THE situation occurring in the Western Australian parliament with the Greens (WA) decision, unusually backed by the Chamber of Commerce and Industry in at least one instance
THE situation occurring in the Western Australian parliament with the Greens (WA) decision, unusually backed by the Chamber of Commerce and Industry in at least one instance, to oppose the Gallop Government over a number of issues shows how politics really works.
Under the Westminster system, a decision by the lower house, where the Government is formed from the majority of members, must be ratified by the upper house that might just have a different political complexion. That is the case both in WA and in Canberra, with minority parties holding the balance of power.
For those in power, it seems unfair that they can be held to ransom.
You can be sure that Geoff Gallop and his cabinet hate having to do deals with the Greens (WA) to get their legislation through.
We certainly know that John Howard and the Federal Government detest this speed hump on their roadmap for change in Australia, particularly because the hue of independents in the Federal Senate is markedly different from Liberal blue.
So you can understand why the Prime Minister, seven years in the job and playing the electorate like a musical instrument, believes his laws are what the public wants and changing the Senate structure is simply removing an obstacle to good government.
Well, I might agree with many of Mr Howard’s policies but I can’t agree with his moves to change our parliamentary system.
If it is a speed hump to good government, that is the price you pay for having a potential roadblock to bad government.
The Senate was designed as a house of review, not to impede Mr Howard but to stop the power of government being abused, as has happened in many democracies around the world. Australia might not have a history of dictators but perhaps that’s because our system won’t allow them the free hand they want.
In drawing up our constitution, our forebears considered this possibility. I am yet to be convinced that the system needs changing.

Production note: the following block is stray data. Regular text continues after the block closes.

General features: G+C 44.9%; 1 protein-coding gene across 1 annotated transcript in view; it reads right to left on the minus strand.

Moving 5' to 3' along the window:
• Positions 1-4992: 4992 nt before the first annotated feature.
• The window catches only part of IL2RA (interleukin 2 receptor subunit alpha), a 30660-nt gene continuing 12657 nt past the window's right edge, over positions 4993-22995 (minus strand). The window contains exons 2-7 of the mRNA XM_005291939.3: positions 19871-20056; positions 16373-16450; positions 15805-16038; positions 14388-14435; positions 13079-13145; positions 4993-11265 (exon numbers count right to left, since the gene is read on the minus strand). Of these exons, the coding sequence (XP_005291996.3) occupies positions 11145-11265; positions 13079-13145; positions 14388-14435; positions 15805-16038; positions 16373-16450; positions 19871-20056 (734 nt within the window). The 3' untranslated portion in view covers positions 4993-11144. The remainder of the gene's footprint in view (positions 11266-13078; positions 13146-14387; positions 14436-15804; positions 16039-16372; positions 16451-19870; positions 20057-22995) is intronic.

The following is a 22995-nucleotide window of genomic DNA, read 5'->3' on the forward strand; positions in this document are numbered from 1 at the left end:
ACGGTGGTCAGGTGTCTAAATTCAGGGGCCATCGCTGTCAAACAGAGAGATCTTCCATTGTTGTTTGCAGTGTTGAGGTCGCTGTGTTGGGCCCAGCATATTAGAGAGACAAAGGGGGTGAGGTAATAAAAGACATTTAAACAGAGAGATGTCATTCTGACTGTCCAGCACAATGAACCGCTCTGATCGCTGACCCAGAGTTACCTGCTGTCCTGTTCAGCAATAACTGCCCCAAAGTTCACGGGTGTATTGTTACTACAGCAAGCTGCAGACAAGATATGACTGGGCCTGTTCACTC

Migration and nation building
I WAS heartened to hear that increased migration rates for the next three years will help cushion an expected slowdown in the building industry.
Migration is an especially strong economic instrument in the hands of the Federal Government and should not be underestimated in its power to remove troughs in the cycle.
It exists because people want to move here and we should take advantage of it as a nation — for as long as it lasts.
Migration has the power to create a perpetual boom and, as I have argued previously, a significant intake of newcomers would beef up our population to a level where we could be more than just an island exporter — we could become a market in our own right.
That has a bunch of advantages. I know the doomsayers say it will be an ecological disaster or that our way of life would be destroyed but I argue differently.
Such an influx must be handled properly but more people makes systems such as public transport and energy/waste efficient suburbs more viable.
As for our lifestyle? There are plenty of places to escape to in WA if you don’t want to be part of the rat race.
IT’S TIME for a couple of quick plugs. You might have noticed that we launched our Best Employers in WA survey — a search to find the companies in the State whose employees value working there the most.
At first glance, this is a tough ask for management.
After nomination, the process requires staff to get their hands dirty filling in an online form, and the bigger the firm the more responses are needed. However, it’s all a lot easier in practice.
Market Equity has designed a very simple survey that takes only a few minutes to complete and, because of the web-linked system, staff are guaranteed confidentiality.
For the company involved, the benefits are twofold. The winners are celebrated publicly while those that don’t make the grade remain unknown.
Participating companies will get confidential feedback from the survey to see how they performed against the benchmarks set by all involved, and those that don’t win can quietly review whether they need to change things in their business.
I certainly look forward to seeing the winners and what makes a Best Employer really tick.
DON’T forget to look out for our Most Influential survey next week.
We had a secret panel of experts review our results from last year, bearing in mind the changes in circumstances.It’s amazing what can happen in a year and you’ll be surprised about who’s in and who’s out.